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The Second Element III: And Broken Fragments
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“A plague o’ both your houses!”
-- “Romeo and Juliet,” Act III Scene 1
Act One: Twilight Long Begun
Armena’s father showed up at her door early one morning, at the same time as the redecorators. He staggered inside bleary-eyed and weighed down by piles of luggage. Without saying a word, he shoved a wad of papers into Armena’s hands, found her couch, and collapsed on it with a clatter of falling suitcases. The redecorators looked on with amusement.
Armena cleared her throat. “Okay guys--” they all snapped back to attention or something like it-- “get to work. And don’t forget about that bird...gargoyle...thing.” She shuddered. “It’s giving me the creeps.”
“Right, lady.” One of them grabbed the doorhandle and pulled the door shut. She watched their shadows recede through the fogged glass until she was certain they’d get right to work. Then, with a long sigh, she turned around to deal with her father.
“Look at the papers,” interrupted the pile of luggage on the couch.
With a faintly amused look on her face, Armena unfolded the papers and smoothed them out. She scanned the first two, then flipped through the rest. The amused look disappeared.
“Dad, this...this is a joke, right? I just talked to Mom a few weeks ago, everything was fine--”
“Yeah, I thought so too.” The suitcases shuddered with something that might have been a sigh. When he didn’t say anything for a while, Armena began to worry Guybrush might have suffocated under all that weight. She hurried over and began moving the suitcases onto the floor, asking questions as she worked.
“Well...did you try talking to her? Did she give you any warning? There’s a chance you can fight this, right?”
“Yes, no, and maybe.” Freed from the weight of the suitcases, Guybrush sat up, rubbing his temples. “I just...is it okay if I stay here for a while?”
Armena looked around at all the dusty, musty furniture. Half of it hadn’t been touched in years, much less dusted. “Um, well, there’s only one bedroom...and I still can’t find the key to the guest house...”
“I’ll sleep on the couch,” Guybrush answered quickly. “Since you got all those creepy animals out of here, I guess it’s safe.”
She sighed. The house--newly bought for a lot more than it was worth--was still a complete mess. She didn’t particularly like the notion of adding her father into the equation. But it isn’t like he has anywhere else to go, she admitted grudgingly.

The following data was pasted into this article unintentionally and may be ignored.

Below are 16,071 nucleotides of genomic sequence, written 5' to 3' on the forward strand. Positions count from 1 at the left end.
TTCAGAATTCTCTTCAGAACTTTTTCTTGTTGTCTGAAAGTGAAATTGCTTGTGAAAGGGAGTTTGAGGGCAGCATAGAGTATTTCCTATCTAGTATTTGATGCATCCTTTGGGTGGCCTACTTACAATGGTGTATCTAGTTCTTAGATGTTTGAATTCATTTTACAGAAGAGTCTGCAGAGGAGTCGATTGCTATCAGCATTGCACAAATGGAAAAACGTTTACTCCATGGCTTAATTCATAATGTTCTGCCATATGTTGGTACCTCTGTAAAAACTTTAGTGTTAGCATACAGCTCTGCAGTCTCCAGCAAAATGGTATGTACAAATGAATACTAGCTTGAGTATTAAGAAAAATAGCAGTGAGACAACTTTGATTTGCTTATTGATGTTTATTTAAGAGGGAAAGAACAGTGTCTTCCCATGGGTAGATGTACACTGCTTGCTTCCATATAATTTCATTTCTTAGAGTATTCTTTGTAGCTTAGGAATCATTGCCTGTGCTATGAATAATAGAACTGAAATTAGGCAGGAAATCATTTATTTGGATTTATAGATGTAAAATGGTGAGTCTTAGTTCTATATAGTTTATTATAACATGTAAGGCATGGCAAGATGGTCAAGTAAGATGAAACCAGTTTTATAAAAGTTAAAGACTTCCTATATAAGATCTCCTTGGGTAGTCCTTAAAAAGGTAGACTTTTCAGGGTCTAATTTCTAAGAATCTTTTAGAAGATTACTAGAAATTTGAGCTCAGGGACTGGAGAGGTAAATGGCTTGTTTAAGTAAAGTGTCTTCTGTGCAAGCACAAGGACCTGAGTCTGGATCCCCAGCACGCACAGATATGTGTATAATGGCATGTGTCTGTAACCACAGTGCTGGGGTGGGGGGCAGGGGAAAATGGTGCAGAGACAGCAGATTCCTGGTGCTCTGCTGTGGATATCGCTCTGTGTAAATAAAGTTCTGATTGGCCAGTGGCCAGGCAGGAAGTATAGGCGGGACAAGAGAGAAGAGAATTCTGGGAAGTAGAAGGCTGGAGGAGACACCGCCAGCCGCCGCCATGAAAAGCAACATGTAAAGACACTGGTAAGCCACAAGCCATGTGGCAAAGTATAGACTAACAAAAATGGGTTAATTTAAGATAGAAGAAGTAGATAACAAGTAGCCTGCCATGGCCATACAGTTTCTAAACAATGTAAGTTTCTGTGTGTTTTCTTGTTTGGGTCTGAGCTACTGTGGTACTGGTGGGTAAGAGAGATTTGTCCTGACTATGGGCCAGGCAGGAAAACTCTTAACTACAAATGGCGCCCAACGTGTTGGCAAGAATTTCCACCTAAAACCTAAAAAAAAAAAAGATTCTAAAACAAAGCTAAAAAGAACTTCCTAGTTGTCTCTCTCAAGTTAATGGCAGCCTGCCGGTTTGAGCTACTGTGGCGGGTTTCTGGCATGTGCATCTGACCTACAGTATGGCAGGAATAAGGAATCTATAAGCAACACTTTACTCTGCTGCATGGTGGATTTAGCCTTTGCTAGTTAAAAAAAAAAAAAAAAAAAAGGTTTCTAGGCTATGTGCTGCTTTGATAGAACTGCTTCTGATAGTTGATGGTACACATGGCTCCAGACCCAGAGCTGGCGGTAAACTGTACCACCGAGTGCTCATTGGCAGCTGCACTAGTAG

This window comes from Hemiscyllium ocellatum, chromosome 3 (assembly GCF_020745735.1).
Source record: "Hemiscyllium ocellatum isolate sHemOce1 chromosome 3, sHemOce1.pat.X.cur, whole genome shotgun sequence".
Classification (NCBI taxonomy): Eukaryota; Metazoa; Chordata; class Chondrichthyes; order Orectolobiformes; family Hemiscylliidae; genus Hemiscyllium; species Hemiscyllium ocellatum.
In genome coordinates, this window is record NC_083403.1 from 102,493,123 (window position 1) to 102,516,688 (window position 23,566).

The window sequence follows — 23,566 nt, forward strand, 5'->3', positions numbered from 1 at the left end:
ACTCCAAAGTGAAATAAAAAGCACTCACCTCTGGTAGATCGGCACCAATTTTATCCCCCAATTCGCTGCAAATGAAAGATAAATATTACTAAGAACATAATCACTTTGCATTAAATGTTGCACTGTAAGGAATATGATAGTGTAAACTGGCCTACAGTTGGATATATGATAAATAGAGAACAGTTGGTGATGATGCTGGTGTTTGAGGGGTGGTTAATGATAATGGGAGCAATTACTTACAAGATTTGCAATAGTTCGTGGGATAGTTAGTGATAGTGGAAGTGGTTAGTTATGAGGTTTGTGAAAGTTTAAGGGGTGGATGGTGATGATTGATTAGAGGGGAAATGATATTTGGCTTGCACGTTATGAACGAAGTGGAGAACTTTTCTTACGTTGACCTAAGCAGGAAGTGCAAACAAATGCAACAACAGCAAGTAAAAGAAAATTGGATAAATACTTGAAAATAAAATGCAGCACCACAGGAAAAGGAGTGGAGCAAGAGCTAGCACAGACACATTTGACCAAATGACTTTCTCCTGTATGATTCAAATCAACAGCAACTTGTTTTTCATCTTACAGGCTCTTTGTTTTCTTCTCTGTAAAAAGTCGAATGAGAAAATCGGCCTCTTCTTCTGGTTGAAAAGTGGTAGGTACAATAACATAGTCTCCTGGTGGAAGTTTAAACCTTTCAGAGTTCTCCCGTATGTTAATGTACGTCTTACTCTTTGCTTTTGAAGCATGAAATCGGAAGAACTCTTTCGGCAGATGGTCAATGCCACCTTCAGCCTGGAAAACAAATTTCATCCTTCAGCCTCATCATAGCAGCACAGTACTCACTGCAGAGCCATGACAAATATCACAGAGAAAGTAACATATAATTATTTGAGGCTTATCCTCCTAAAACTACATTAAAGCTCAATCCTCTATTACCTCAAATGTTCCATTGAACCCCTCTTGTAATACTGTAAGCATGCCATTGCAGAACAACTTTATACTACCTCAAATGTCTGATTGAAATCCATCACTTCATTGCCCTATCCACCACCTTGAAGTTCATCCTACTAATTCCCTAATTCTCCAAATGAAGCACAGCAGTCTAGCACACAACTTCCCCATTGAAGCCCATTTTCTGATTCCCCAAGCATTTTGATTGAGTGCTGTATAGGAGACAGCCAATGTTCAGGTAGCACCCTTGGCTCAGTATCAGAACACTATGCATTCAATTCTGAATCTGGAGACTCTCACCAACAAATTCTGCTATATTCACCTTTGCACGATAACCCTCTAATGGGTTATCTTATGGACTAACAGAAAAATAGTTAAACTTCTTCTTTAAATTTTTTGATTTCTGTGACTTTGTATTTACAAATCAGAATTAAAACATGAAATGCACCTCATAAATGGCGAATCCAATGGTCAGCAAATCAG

“All right,” she said at last. “I...guess you can stay. You’re here to talk to the lawyers, right? I mean, you’re going to fight this, right?”
Guybrush hesitated for a moment. “Um...yeah, sure!”
Armena eyed him doubtfully. Then she handed the papers back with a heavy sigh. “I could go talk to her too, I suppose. I mean--she never said anything about a divorce. What happened?”
Guybrush either ignored her question or didn’t hear it. “Hey, do you have someplace we could stuff all these suitcases?” When she gave him an odd look, he elaborated. “Mine’s that one there--” he pointed to a tiny suitcase, easily the ugliest of the lot. “The rest...er, Elaine did a little cleaning before she kicked me out. She told me to take all this junk with me.”
Armena hung her head in her hands. Just what I need, more junk. She was about to say something entirely rude and inconsiderate when one of the workmen stuck his head in the door.
“Hey, lady? Did you want a new front walk?”
She raised one eyebrow and peered past him--just enough to see a now slightly battered gargoyle bird, resting on newly broken cobblestone that had once made up the entryway.
“Um, no, not really...”
The man shrugged. “Well, ya got one now.” He closed the door. Armena turned back to her father.
“I’d better go deal with that. You...just stuff the suitcases in that closet over there. And watch out for the stuffed koala. He bites.”
Guybrush paled, and Armena hurried outside to go yell at the workmen.
Armena threw the door to the Rotted Coffin open, stepped inside, and slammed it shut behind her. All conversation stopped as everyone stared at her for a moment, made sure she wasn’t looking to disembowel anybody, and then returned to whatever it was they’d been doing. The quiet hum of conversation quickly resumed.
One man, however, standing over by the bar, didn’t return his attention to his drink. He kept staring at Armena until she noticed him--then he waved. “Mena! Over here!”
She stepped over a comatose drunk and pushed her way past two pirates in the middle of a heated argument to get to him. She didn’t relax until she was standing by the man’s side at the bar.
“Mena,” he said, his blue eyes smiling warmly, “I was wondering when you’d show up. Let me buy you a drink.”
She groaned and slid onto a bar stool. “Ugh, please. I could use it.”
He frowned. “What’s wrong? I heard you’d bought the old Mandrill mansion...trouble in paradise?”
“Oh, no, the house is fine...a complete mess, but it’s nice to have a house that doesn’t come with loaded cannons.”
He pressed a mug of near-grog into her hand, thanking the bartender only as an afterthought. “So...what’s the problem?”
She didn’t answer him for a minute--instead taking a long drink from her mug and then making a face. “Don’t they have anything stronger?”
“No way. I’ve heard how you handle grog. Er, don’t handle, that is.” He coughed and raked a hand through his short brown hair. “But really--what’s wrong?”